RATING: 2.5 Stars
Victor and Eli started out as college roommates—brilliant, arrogant, lonely boys who recognized the same sharpness and ambition in each other. In their senior year, a shared research interest in adrenaline, near-death experiences, and seemingly supernatural events reveals an intriguing possibility: that under the right conditions, someone could develop extraordinary abilities. But when their thesis moves from the academic to the experimental, things go horribly wrong. Ten years later, Victor breaks out of prison, determined to catch up to his old friend (now foe), aided by a young girl whose reserved nature obscures a stunning ability. Meanwhile, Eli is on a mission to eradicate every other super-powered person that he can find—aside from his sidekick, an enigmatic woman with an unbreakable will. Armed with terrible power on both sides, driven by the memory of betrayal and loss, the archnemeses have set a course for revenge—but who will be left alive at the end?
WELL. WELL. I still don’t know exactly what to think about this book.
Superpowers are in the spotlight this year with my favorite alcoholic feminist, Jessica Jones. In fact, she’s sitting at the forefront with super strength and her own unbreakable will. (Catch her show on Netflix!) I tend to be pretty picky about superhero stories. Alas, when one is done right, it’s a beautiful sight to behold. Jessica Jones won Best TV Show of the Year for me.
So, when my hapless librarian mother recommended that I read Vicious, I decided to try it. I am, after all, a fantasy and sci-fi aficionado. X-Men mixed with a mentally incisive anti-hero theme? WOAH! I was so game.
…upon closing the book, I was left with feelings of deep disgust and the opinion that V.E. Schwab has crapped all over potentially good characters.
Before delving deep into my newest critique, let me just say that Vicious did succeed in being moderately entertaining. Although the writing seemed amateurish and arrogant, ultimately ending in a letdown of a climax, there was still action–death, blood, mayhem, superpowers, and quite a big buildup to the finale. That means this book is already better than the hundreds of boring novels that couldn’t even keep me awake.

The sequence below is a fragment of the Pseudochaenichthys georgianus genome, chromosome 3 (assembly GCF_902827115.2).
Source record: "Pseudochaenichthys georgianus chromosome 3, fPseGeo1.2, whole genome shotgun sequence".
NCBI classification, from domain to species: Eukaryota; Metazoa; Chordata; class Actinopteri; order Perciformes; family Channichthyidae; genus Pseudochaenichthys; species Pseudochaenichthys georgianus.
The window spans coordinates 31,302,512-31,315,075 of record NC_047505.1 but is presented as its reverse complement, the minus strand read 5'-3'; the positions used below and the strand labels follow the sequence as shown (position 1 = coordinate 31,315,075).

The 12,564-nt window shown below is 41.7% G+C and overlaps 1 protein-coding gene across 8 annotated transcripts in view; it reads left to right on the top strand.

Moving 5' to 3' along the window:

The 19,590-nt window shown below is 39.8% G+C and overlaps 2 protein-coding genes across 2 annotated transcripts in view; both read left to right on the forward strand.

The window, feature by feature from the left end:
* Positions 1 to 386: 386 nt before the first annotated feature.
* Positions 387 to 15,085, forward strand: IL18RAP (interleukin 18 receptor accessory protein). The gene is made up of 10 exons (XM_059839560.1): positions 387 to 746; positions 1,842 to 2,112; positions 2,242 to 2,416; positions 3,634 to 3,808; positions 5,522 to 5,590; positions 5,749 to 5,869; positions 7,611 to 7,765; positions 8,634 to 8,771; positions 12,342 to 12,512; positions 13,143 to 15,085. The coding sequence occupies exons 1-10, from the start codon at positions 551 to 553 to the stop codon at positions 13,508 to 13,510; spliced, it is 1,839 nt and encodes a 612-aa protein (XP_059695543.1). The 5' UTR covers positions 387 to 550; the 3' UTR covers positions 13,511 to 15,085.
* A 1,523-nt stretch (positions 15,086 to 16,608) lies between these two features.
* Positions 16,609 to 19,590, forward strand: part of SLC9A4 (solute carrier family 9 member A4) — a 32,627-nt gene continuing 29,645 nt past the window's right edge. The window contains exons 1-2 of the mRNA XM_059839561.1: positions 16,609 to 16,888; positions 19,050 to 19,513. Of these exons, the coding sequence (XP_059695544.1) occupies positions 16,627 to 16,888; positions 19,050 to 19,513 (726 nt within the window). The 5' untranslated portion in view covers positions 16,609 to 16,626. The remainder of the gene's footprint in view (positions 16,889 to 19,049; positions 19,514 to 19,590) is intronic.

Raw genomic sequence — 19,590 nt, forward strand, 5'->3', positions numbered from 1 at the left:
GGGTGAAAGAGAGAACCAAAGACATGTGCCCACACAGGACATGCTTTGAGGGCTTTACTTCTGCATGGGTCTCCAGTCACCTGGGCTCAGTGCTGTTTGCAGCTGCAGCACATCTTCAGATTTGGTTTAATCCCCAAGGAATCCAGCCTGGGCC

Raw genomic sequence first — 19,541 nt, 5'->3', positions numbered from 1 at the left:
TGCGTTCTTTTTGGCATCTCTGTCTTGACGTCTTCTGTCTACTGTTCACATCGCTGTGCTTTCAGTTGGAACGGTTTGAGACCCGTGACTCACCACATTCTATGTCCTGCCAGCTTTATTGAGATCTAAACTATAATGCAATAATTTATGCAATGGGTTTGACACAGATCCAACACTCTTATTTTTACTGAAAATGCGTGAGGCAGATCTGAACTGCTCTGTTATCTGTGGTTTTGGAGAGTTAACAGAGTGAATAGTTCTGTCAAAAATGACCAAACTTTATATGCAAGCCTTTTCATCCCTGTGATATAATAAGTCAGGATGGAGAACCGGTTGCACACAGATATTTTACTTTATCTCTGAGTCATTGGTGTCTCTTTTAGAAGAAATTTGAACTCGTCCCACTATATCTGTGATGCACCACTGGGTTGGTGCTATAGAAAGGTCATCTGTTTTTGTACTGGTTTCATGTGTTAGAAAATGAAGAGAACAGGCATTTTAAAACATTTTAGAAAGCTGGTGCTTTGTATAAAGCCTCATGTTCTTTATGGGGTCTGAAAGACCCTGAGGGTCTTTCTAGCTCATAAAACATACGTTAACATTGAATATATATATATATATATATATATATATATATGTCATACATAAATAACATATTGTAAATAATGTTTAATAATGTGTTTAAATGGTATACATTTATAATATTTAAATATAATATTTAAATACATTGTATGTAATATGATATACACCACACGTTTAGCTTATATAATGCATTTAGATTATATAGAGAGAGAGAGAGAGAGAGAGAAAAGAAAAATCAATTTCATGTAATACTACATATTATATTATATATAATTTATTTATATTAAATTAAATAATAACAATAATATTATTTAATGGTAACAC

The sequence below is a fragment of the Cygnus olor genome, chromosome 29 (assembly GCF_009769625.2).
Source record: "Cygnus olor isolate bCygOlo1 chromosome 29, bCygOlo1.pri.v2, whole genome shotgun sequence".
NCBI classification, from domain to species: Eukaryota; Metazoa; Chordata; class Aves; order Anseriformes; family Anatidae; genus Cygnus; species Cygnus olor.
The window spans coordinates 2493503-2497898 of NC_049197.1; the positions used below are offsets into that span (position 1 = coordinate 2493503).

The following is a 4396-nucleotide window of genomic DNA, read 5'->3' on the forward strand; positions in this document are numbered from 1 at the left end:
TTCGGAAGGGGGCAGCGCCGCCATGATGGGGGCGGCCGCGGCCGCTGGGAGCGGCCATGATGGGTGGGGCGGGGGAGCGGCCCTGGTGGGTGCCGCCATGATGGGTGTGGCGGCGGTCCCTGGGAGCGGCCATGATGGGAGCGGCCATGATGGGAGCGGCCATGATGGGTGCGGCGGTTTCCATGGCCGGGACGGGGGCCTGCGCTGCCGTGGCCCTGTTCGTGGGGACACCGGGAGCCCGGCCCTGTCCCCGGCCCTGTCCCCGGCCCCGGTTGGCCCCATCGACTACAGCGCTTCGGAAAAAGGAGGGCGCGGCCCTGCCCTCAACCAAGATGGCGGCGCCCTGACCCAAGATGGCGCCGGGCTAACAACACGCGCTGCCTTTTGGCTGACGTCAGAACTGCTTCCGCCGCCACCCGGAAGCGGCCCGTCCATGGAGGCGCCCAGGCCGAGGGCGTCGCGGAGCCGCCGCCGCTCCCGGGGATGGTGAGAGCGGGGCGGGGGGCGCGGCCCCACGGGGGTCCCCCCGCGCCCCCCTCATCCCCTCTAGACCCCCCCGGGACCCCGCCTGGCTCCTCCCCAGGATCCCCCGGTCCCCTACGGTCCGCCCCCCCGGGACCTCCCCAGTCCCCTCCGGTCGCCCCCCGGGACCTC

Vicious errs on the pretentious side. I found its meaningless rants and monologues so ridiculous that I knew they were written just to be quoted. In Schwab’s effort to make her characters seem more like real (villainous) humans and less like trope-y superheroes, she sucks the reality right out of them by going xTREME with their bad characteristics and creating motivations that just don’t make sense.
I’m all for a survey of the human condition by seeing the hero story turned on its head. What I am not cool with is pseudo-intellectual BS.
Anyway, let me just say what I did and didn’t like so that we can get this dissection over with. I’ve gotta go eat lunch.
Annoyance Number 1: Inaccurate Depiction of Science & Academia
So Vicious starts off in an academic setting–specifically at a university where our two antiheroes are borderline prodigious medical students. The entire plot is sparked by Eli’s decision to research EOs (ExtraOrdinary People) for his thesis. And it gets approved by the professor. The research methods that he and Victor employ are just unrealistic. Psychotic. Stupid. I could think of a thousand ugly words to describe their “research,” but it will suffice to say that I rolled my eyes quite a bit while reading these scenes.
Annoyance Number 2: The Characters
One of the big things in Vicious is the theory that an ExtraOrdinary has had a piece of his/her humanity taken away in return for unnatural power. Many times, it is empathy, guilt, etc., AKA the factors that affect a person’s actions. Gifted with power and removed from compassion, villainy is pretty much expected here.
Victor and Eli both become repulsive human beings after acquiring super powers. What’s more, they’re grotesquely cardboard. Their motivations do not compute with anything that real people–actual sociopaths included–might do. The author thinks that she can get away with this by saying that their superpowers have altered their brains.
My biggest gripe is the fact that the most amazing characters were thrown to the sidelines. One ExtraOrdinary, in particular, has the greatest power of all. And yet she becomes nothing more than a tool for Eli even though her intelligence matches, if not surpasses, his. I just didn’t understand why she even involved herself in Eli’s petty life. There were no sufficient explanations for why she followed Eli around, advancing the plot but not fulfilling half of her potential. What a waste of a good character.
I did like Sydney and Mitchell. Too bad they’re not the main protagonists.
Annoyance Number 3: So many things that I don’t feel like listing them all, lest I spoil the un-lovely surprises for potential readers.
Vicious is an engaging read that, unfortunately, sacrifices its plot and character development in the name of the anti-hero theme. Though many of its scenes are compelling, this book ultimately ends with a whimper–not a bang. I was left unsatisfied.
Try Vicious if you enjoy any of the following literary flavors:
- science experiment gone wrong
- escaped convicts